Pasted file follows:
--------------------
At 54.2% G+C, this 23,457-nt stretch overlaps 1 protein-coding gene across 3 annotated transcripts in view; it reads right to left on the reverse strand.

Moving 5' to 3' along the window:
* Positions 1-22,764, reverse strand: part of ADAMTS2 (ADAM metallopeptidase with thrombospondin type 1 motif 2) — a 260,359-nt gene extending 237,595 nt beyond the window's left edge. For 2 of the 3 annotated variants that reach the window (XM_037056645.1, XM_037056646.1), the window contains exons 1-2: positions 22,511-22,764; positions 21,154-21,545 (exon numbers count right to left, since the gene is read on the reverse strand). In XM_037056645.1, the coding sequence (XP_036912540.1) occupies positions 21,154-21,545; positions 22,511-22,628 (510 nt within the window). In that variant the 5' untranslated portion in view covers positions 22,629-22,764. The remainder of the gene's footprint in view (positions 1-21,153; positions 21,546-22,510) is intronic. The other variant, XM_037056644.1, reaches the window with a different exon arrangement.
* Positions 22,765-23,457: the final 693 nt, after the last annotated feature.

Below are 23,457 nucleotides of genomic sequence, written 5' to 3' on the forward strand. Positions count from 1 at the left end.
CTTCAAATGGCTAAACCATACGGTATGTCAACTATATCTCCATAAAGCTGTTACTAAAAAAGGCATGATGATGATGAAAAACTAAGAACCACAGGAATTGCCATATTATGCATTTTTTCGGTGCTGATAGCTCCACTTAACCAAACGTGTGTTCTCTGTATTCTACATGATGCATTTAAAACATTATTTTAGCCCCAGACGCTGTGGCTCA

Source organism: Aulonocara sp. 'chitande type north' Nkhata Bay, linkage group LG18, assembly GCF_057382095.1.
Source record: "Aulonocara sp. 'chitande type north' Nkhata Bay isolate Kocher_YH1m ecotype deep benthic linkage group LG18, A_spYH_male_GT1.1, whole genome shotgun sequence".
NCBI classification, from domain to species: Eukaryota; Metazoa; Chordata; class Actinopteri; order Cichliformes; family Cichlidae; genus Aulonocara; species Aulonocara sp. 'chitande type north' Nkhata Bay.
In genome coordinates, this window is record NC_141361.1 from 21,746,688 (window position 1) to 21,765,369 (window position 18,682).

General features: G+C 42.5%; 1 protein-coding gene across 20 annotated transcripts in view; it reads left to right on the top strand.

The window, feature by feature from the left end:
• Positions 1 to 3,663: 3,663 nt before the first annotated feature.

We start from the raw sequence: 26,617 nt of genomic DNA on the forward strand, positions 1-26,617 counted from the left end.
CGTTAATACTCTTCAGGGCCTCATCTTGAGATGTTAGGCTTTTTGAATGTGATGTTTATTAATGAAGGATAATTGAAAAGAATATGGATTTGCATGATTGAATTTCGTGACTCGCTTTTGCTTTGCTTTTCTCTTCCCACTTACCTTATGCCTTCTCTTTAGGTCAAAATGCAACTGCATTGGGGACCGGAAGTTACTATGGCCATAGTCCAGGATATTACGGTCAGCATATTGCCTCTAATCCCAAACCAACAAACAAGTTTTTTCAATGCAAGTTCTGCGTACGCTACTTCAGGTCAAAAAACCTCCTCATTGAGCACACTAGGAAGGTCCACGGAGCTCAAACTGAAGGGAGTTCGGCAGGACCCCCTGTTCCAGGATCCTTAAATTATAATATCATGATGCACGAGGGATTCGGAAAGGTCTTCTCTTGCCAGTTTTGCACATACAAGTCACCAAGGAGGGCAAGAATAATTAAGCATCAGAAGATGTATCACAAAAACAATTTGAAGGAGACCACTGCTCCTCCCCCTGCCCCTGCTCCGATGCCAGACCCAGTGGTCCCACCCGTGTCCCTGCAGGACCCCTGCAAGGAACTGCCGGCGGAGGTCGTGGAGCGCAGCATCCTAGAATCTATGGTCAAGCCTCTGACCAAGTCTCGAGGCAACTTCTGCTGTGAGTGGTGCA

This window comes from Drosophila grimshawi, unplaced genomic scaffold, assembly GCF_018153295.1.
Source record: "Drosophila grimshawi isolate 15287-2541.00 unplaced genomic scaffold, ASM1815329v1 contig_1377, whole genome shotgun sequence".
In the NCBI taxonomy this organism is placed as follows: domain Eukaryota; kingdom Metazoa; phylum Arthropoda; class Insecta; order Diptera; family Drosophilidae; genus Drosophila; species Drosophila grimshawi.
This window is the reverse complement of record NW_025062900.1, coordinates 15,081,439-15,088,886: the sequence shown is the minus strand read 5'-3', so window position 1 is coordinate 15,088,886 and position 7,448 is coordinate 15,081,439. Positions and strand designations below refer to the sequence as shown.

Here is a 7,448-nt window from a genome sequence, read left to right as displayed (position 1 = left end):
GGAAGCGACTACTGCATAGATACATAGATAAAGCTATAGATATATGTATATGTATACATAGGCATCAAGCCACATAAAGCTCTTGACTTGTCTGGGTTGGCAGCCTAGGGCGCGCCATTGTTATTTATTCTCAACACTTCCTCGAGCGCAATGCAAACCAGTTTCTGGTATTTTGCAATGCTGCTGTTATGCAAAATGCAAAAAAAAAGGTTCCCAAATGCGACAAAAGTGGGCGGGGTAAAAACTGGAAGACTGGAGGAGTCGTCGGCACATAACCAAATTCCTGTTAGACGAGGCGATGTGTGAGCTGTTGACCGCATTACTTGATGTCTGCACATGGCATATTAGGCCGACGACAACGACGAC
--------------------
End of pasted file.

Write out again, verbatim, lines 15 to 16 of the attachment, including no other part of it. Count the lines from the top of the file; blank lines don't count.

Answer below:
CGTTAATACTCTTCAGGGCCTCATCTTGAGATGTTAGGCTTTTTGAATGTGATGTTTATTAATGAAGGATAATTGAAAAGAATATGGATTTGCATGATTGAATTTCGTGACTCGCTTTTGCTTTGCTTTTCTCTTCCCACTTACCTTATGCCTTCTCTTTAGGTCAAAATGCAACTGCATTGGGGACCGGAAGTTACTATGGCCATAGTCCAGGATATTACGGTCAGCATATTGCCTCTAATCCCAAACCAACAAACAAGTTTTTTCAATGCAAGTTCTGCGTACGCTACTTCAGGTCAAAAAACCTCCTCATTGAGCACACTAGGAAGGTCCACGGAGCTCAAACTGAAGGGAGTTCGGCAGGACCCCCTGTTCCAGGATCCTTAAATTATAATATCATGATGCACGAGGGATTCGGAAAGGTCTTCTCTTGCCAGTTTTGCACATACAAGTCACCAAGGAGGGCAAGAATAATTAAGCATCAGAAGATGTATCACAAAAACAATTTGAAGGAGACCACTGCTCCTCCCCCTGCCCCTGCTCCGATGCCAGACCCAGTGGTCCCACCCGTGTCCCTGCAGGACCCCTGCAAGGAACTGCCGGCGGAGGTCGTGGAGCGCAGCATCCTAGAATCTATGGTCAAGCCTCTGACCAAGTCTCGAGGCAACTTCTGCTGTGAGTGGTGCA

This window comes from Drosophila grimshawi, unplaced genomic scaffold, assembly GCF_018153295.1.